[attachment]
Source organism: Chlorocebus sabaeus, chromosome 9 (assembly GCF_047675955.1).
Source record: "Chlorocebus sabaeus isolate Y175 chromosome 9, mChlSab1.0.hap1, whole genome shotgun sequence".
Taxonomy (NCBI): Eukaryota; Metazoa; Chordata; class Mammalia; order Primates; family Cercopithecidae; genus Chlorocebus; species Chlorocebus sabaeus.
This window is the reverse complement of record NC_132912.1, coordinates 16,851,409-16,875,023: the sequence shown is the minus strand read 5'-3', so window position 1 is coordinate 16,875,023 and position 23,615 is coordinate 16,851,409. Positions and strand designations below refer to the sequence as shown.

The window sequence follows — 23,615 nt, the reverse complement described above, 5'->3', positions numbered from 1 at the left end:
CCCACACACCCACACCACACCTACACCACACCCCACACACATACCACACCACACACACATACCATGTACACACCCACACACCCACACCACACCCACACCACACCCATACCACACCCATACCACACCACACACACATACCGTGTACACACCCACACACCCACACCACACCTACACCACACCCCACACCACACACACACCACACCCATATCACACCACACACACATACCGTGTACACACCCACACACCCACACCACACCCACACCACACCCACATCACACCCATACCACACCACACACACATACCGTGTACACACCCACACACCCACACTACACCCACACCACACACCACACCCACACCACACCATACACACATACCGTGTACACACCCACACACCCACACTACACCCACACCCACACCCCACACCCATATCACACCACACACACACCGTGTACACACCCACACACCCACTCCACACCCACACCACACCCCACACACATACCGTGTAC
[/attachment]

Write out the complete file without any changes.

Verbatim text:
Source organism: Chlorocebus sabaeus, chromosome 9 (assembly GCF_047675955.1).
Source record: "Chlorocebus sabaeus isolate Y175 chromosome 9, mChlSab1.0.hap1, whole genome shotgun sequence".
Taxonomy (NCBI): Eukaryota; Metazoa; Chordata; class Mammalia; order Primates; family Cercopithecidae; genus Chlorocebus; species Chlorocebus sabaeus.
This window is the reverse complement of record NC_132912.1, coordinates 16,851,409-16,875,023: the sequence shown is the minus strand read 5'-3', so window position 1 is coordinate 16,875,023 and position 23,615 is coordinate 16,851,409. Positions and strand designations below refer to the sequence as shown.

The window sequence follows — 23,615 nt, the reverse complement described above, 5'->3', positions numbered from 1 at the left end:
CCCACACACCCACACCACACCTACACCACACCCCACACACATACCACACCACACACACATACCATGTACACACCCACACACCCACACCACACCCACACCACACCCATACCACACCCATACCACACCACACACACATACCGTGTACACACCCACACACCCACACCACACCTACACCACACCCCACACCACACACACACCACACCCATATCACACCACACACACATACCGTGTACACACCCACACACCCACACCACACCCACACCACACCCACATCACACCCATACCACACCACACACACATACCGTGTACACACCCACACACCCACACTACACCCACACCACACACCACACCCACACCACACCATACACACATACCGTGTACACACCCACACACCCACACTACACCCACACCCACACCCCACACCCATATCACACCACACACACACCGTGTACACACCCACACACCCACTCCACACCCACACCACACCCCACACACATACCGTGTAC